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Gary V.
Mon, Apr 22, 2019, 11:11am (UTC -5)
Re: DS9 S7: Badda-Bing, Badda-Bang


So am I an Uncle Tom or am I not black? Make up your mind.

Anyway. I'm black. I see it every day, but if it makes you feel better to think that a black person who might not have approved opinions on certain subjects, think of me any way you feel.

I'm not trying to "bend over backwards" for racism, whatever that means. I just refuse to make my life revolve around what white people think of me at the expense of my own enjoyment of a work that has nothing to do with what white people think of me. Day in, day out I have to fight against some notion that I'm a victim and the world is out to get me. Day in day out I have to see other black people fall into that trap and using that as an excuse not to do what they can.

This is what I don't understand. We're constantly told in life that we aren't responsible for what other people think about us; that we should live in spite of it, except when it comes to people not liking us because of our skin color. For that, we must put our lives on hold, whether or not it has any real effect on what we can't do.

News flash, actual racists don't give a crap what I think about their opinions. So if it's not hindering me and what I can accomplish why the heck should I fret about some loser's opinion about something I can't change?

It's called Stoicism, David. Look it up.
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Gary V.
Wed, Jan 9, 2019, 10:07pm (UTC -5)
Re: DS9 S7: The Dogs of War

Funny how they associate socialism with virtue...
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Gary V.
Wed, Jan 9, 2019, 12:01am (UTC -5)
Re: DS9 S7: Badda-Bing, Badda-Bang

As an actual black person (Don't call me a person of color. It's annoying) part of me rolled my eyes a bit at Sisko's concerns about the hologram. His attitude is the same type of attitude that makes people want to sweep through fiction and other people's creative work to make sure it is up to social code. It's the same thing killing comedy today. And they do this not because it's right or meaningful, but because of a type of social ennui. I didn't mind it so much from him in this because not only did he initially keep it to himself, but Kasidy provided a very fine counterpoint; but during his speech I was like, dude, take a chill pill. It's a just glorified video game. What do you want? A racism simulator? Why stop there? Why not have band members kick the gong backstage or have hologram patrons randomly pinch the butts of female players? If the program took place a few years earlier, you could throw in polio, just for the heck of it.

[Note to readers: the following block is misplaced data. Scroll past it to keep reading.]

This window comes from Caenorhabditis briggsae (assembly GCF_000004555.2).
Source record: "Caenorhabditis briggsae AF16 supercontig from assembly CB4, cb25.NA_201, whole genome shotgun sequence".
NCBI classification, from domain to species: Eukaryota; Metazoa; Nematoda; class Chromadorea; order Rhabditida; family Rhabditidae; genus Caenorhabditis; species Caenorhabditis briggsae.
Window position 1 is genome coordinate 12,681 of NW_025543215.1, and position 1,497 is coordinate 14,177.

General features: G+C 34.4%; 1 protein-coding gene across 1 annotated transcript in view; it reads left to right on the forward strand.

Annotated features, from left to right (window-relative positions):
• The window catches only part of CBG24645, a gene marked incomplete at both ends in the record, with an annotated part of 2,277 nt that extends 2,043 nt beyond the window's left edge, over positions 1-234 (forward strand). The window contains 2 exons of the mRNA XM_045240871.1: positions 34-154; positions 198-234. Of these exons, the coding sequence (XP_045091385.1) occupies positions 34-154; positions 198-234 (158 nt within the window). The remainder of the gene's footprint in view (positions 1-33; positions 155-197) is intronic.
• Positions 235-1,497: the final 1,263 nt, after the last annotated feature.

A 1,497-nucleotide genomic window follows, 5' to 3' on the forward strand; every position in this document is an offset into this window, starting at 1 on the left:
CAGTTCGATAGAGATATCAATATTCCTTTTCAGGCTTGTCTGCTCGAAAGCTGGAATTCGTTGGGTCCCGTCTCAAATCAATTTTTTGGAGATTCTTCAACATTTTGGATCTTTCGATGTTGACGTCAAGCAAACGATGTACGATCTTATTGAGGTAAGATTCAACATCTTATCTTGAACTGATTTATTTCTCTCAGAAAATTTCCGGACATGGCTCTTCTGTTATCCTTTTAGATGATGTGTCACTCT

I might be a minority on this compared to other black people, but I don't think I'd need an advisory label reminding me of every injustice done in a period related narrative if that's not what the story calls for. You'd never do the real stories justice, anyway.
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Gary V.
Mon, Jan 7, 2019, 10:34pm (UTC -5)
Re: DS9 S7: It's Only a Paper Moon

On the topic of interracial romance, I always thought that the one that made the most sense was Kira/Sisko, and for a few reasons that may not be obvious.

1. Kira obviously has a thing for influential/powerful men in the Bajoran hierarchy. Who is higher than the Emissary?
2.You don't see it much, but Kira seemed to have an almost maternal relationship with Jake. Just look at the scene in "The Visitor" when she's comforting him after his father's "death." There aren't a whole lot of opportunities to see it, but that's just a testament to how much of an impression it makes when you do.
3. Sisko and Kira really challenged each other early on, which made believable the loyalty and the mutual respect they developed later. They're also a good team.
4. Sisko was the only main character that would eventually take the Bajoran religion as seriously as she did.

Any one of those things could have been developed further to contribute to a very natural romance plot between the two. The only real strike against it is the most important male character hooking up with the most important female character is a bit trite.
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Gary V.
Mon, Jan 7, 2019, 9:49pm (UTC -5)
Re: DS9 S7: It's Only a Paper Moon

This has got to be one of the realest episodes of DS9. Nog's psychological response to trauma is 100 percent accurate. It's the same realization I had when a close family member got a serious illness. All those youthful illusions of invulnerability go out the door, and paralyzing fear sets in. Vic's advice was about the only good advice anyone with an ounce of wisdom could give.

This is up there with "The Visitor," Necessary Evil," and a few others as my personal favorites.
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Gary V.
Sun, Jan 6, 2019, 11:15pm (UTC -5)
Re: DS9 S6: Far Beyond the Stars

"There isn't really that much nuance to the Cardassian/Bajoran situation. It's wrong to paint all Cardassians with one brush, but the planet is guilty as sin..."